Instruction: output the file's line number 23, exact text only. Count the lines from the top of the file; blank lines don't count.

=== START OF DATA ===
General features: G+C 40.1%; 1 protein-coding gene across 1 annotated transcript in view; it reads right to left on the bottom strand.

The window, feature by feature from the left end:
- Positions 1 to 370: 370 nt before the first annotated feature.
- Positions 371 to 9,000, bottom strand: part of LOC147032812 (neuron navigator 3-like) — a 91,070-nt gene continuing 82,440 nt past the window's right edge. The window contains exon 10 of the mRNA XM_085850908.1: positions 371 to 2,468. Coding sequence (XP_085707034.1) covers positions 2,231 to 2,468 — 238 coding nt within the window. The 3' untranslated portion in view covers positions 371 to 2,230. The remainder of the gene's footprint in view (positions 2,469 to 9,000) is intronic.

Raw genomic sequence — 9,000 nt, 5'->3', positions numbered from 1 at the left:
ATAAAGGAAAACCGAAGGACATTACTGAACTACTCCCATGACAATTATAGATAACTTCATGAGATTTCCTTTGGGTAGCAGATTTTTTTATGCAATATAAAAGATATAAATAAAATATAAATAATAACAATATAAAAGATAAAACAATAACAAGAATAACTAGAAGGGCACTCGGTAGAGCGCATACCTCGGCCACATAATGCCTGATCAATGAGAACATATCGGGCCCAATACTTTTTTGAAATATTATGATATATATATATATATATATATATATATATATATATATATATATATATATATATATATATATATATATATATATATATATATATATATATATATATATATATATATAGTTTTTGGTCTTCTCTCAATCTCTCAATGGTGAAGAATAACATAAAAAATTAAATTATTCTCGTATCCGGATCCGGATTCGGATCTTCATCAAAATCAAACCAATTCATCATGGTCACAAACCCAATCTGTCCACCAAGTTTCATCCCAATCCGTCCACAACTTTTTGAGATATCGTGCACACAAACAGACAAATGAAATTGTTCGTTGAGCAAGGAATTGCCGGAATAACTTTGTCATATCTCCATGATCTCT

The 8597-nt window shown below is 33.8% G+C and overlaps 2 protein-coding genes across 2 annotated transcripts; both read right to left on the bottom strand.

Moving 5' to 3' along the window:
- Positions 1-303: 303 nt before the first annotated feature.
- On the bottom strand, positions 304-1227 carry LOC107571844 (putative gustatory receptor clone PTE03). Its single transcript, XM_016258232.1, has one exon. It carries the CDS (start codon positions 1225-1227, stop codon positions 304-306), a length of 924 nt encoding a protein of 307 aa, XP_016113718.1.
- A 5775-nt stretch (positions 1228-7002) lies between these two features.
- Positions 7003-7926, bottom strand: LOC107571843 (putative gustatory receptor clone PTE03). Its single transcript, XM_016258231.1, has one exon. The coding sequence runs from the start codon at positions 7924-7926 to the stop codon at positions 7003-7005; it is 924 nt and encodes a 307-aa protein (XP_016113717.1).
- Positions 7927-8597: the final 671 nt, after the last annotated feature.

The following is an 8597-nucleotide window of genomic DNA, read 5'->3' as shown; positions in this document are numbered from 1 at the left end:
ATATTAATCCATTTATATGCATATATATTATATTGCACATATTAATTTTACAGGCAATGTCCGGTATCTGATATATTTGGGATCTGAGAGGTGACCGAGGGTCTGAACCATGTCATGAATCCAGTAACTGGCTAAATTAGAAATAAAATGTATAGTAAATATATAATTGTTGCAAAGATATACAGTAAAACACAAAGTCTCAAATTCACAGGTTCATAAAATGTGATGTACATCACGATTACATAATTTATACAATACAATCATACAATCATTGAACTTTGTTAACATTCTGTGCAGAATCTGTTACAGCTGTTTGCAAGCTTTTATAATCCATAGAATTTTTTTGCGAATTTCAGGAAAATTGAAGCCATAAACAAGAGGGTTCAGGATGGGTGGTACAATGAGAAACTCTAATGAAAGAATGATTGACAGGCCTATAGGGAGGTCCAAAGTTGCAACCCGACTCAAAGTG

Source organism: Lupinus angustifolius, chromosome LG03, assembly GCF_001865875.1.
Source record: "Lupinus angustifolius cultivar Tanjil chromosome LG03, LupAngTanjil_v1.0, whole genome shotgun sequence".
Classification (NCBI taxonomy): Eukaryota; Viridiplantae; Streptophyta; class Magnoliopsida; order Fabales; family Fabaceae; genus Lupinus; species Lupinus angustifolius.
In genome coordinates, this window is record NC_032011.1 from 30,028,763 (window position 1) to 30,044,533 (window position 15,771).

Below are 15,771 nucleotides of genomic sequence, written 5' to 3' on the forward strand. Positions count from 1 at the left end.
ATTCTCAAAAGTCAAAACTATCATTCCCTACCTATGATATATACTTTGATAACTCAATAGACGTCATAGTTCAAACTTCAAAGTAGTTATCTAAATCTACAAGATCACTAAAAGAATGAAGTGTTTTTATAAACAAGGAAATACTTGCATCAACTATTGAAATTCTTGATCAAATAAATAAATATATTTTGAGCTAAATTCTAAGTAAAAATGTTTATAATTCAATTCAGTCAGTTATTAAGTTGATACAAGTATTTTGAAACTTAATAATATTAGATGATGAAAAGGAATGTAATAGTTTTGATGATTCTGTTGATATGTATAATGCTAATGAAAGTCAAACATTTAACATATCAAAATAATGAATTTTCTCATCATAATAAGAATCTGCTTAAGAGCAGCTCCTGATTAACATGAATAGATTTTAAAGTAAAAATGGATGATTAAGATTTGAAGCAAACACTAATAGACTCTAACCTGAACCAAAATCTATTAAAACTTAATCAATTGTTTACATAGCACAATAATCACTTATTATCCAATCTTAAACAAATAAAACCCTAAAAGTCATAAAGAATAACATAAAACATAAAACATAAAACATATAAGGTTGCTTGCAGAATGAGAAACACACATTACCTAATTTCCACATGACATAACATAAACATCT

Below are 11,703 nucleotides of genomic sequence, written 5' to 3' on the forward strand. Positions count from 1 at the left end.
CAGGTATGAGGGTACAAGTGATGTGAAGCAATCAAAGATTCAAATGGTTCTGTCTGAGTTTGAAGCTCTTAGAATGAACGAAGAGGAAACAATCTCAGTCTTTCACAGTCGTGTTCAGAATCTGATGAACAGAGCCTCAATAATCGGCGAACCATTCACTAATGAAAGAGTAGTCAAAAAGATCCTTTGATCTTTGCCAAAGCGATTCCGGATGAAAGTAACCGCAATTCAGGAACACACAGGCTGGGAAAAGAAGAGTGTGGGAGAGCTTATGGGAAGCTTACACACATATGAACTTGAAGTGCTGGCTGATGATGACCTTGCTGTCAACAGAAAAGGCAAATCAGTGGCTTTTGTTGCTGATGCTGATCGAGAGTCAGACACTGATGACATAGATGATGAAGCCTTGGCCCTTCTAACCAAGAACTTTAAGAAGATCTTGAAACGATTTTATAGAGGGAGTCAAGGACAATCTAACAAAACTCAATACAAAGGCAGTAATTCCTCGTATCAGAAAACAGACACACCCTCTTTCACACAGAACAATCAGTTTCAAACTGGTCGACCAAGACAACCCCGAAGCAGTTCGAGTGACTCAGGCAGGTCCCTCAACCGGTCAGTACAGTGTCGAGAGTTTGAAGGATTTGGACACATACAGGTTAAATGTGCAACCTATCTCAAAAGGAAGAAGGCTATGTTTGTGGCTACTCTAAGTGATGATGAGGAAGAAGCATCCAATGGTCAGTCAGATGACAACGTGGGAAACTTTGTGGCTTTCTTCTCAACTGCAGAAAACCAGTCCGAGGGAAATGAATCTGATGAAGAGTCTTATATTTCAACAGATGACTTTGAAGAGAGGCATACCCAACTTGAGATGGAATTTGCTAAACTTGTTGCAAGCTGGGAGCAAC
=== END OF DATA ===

CAGGTATGAGGGTACAAGTGATGTGAAGCAATCAAAGATTCAAATGGTTCTGTCTGAGTTTGAAGCTCTTAGAATGAACGAAGAGGAAACAATCTCAGTCTTTCACAGTCGTGTTCAGAATCTGATGAACAGAGCCTCAATAATCGGCGAACCATTCACTAATGAAAGAGTAGTCAAAAAGATCCTTTGATCTTTGCCAAAGCGATTCCGGATGAAAGTAACCGCAATTCAGGAACACACAGGCTGGGAAAAGAAGAGTGTGGGAGAGCTTATGGGAAGCTTACACACATATGAACTTGAAGTGCTGGCTGATGATGACCTTGCTGTCAACAGAAAAGGCAAATCAGTGGCTTTTGTTGCTGATGCTGATCGAGAGTCAGACACTGATGACATAGATGATGAAGCCTTGGCCCTTCTAACCAAGAACTTTAAGAAGATCTTGAAACGATTTTATAGAGGGAGTCAAGGACAATCTAACAAAACTCAATACAAAGGCAGTAATTCCTCGTATCAGAAAACAGACACACCCTCTTTCACACAGAACAATCAGTTTCAAACTGGTCGACCAAGACAACCCCGAAGCAGTTCGAGTGACTCAGGCAGGTCCCTCAACCGGTCAGTACAGTGTCGAGAGTTTGAAGGATTTGGACACATACAGGTTAAATGTGCAACCTATCTCAAAAGGAAGAAGGCTATGTTTGTGGCTACTCTAAGTGATGATGAGGAAGAAGCATCCAATGGTCAGTCAGATGACAACGTGGGAAACTTTGTGGCTTTCTTCTCAACTGCAGAAAACCAGTCCGAGGGAAATGAATCTGATGAAGAGTCTTATATTTCAACAGATGACTTTGAAGAGAGGCATACCCAACTTGAGATGGAATTTGCTAAACTTGTTGCAAGCTGGGAGCAAC